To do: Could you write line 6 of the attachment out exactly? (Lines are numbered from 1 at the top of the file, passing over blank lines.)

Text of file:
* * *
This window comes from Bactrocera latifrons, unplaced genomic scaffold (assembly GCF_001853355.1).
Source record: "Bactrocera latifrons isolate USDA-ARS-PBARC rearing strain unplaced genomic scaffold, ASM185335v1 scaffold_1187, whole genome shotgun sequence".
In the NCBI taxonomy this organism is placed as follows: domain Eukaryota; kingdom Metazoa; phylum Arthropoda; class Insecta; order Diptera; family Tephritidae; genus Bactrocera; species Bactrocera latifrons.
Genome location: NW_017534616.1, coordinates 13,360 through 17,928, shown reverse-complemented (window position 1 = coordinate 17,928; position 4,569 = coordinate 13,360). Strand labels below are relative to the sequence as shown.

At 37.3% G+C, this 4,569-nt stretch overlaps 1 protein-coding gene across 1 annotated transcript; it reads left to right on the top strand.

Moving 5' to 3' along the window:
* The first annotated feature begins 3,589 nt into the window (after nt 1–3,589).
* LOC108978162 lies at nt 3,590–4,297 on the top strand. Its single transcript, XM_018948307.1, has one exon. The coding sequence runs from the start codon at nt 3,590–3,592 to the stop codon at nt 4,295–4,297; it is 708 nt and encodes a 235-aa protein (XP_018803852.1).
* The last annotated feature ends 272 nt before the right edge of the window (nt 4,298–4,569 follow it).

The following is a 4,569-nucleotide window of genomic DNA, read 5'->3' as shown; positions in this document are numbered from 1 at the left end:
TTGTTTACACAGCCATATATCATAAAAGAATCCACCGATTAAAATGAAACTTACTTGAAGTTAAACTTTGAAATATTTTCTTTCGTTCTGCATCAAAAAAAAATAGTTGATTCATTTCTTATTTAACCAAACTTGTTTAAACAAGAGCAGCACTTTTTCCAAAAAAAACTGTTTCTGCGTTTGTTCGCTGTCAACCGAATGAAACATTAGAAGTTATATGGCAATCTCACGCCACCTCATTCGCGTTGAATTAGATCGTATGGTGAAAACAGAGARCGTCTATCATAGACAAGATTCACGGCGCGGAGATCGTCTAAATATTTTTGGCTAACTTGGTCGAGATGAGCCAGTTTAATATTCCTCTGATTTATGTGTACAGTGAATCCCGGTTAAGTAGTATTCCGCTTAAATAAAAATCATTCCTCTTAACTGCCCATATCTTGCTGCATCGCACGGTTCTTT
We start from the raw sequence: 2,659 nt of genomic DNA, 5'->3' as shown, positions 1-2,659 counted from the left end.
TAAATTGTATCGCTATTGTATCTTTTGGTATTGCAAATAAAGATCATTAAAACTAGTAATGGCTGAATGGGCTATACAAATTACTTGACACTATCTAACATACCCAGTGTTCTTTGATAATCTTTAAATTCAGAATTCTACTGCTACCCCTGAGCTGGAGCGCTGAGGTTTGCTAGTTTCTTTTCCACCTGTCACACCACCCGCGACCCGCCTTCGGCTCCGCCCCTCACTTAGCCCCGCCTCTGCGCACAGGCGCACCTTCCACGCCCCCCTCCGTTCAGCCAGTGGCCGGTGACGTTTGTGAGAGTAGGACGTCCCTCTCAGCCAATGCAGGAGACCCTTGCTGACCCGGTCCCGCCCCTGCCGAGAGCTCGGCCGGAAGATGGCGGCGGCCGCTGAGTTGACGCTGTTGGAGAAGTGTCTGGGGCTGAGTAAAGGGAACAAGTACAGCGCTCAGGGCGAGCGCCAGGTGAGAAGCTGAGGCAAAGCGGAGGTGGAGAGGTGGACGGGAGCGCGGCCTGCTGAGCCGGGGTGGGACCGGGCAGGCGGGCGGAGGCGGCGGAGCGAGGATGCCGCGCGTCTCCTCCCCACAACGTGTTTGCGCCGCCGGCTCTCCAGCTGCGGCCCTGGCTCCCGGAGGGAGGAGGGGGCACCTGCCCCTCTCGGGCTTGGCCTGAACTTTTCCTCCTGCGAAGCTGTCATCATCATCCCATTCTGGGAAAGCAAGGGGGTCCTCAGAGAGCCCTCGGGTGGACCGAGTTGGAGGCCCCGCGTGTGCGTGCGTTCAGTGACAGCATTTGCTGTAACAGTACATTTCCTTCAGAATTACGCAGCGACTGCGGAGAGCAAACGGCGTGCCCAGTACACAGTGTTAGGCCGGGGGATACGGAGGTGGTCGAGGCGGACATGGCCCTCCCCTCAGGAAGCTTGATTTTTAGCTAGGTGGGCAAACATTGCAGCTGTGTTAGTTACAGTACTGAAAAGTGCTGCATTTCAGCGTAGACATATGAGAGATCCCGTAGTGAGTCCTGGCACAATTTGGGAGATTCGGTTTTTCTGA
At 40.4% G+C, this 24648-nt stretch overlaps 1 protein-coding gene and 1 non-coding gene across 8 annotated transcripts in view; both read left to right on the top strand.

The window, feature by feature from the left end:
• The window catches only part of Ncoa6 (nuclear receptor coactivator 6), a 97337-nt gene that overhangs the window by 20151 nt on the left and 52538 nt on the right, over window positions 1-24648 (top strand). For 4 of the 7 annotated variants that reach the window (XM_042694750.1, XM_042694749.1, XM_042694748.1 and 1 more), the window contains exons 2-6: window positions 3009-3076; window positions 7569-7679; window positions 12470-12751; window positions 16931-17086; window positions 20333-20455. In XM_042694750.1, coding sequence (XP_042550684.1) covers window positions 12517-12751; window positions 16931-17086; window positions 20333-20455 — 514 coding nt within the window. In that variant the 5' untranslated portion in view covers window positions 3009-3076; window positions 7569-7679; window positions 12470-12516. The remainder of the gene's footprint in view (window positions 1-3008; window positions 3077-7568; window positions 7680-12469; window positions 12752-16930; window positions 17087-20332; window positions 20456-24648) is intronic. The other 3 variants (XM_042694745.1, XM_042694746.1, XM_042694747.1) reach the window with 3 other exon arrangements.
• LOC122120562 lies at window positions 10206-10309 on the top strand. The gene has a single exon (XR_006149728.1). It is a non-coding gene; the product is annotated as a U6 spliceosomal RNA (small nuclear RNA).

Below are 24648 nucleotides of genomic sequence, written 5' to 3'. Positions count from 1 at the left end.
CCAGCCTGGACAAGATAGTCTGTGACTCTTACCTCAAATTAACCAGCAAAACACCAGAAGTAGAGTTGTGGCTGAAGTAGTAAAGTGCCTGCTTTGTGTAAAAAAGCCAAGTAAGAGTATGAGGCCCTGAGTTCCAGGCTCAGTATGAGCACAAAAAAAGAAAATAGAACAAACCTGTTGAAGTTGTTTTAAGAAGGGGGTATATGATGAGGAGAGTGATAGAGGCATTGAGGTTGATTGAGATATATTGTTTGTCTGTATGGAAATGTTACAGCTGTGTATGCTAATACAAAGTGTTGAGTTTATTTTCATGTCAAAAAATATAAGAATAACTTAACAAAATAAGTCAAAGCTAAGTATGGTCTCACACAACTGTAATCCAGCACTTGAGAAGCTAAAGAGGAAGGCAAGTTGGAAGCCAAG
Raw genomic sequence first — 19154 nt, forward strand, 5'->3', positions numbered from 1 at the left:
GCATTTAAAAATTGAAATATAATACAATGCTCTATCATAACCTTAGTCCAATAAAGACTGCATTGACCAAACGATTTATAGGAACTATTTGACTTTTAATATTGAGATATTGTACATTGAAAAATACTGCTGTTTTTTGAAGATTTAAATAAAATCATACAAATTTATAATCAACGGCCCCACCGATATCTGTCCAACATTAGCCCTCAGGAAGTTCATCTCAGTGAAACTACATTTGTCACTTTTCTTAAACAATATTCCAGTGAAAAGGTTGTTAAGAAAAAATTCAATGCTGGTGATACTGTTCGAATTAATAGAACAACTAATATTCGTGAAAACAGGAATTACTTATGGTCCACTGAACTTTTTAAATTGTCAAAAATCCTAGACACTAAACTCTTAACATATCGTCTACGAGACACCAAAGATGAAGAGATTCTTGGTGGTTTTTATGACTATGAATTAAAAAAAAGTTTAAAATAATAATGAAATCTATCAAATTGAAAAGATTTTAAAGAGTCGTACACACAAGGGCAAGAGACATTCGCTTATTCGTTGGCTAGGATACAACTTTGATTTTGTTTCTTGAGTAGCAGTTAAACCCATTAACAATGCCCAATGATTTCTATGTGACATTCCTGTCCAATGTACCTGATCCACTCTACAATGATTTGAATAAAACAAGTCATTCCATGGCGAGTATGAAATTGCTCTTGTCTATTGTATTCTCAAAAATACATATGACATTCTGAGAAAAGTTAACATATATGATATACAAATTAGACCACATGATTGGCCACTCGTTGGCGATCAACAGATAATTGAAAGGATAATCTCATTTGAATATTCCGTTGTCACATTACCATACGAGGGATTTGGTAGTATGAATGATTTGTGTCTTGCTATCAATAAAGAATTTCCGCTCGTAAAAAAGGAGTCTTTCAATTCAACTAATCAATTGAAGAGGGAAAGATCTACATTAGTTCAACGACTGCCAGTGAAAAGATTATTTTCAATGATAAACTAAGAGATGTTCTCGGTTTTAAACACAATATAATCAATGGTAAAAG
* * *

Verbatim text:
Moving 5' to 3' along the window: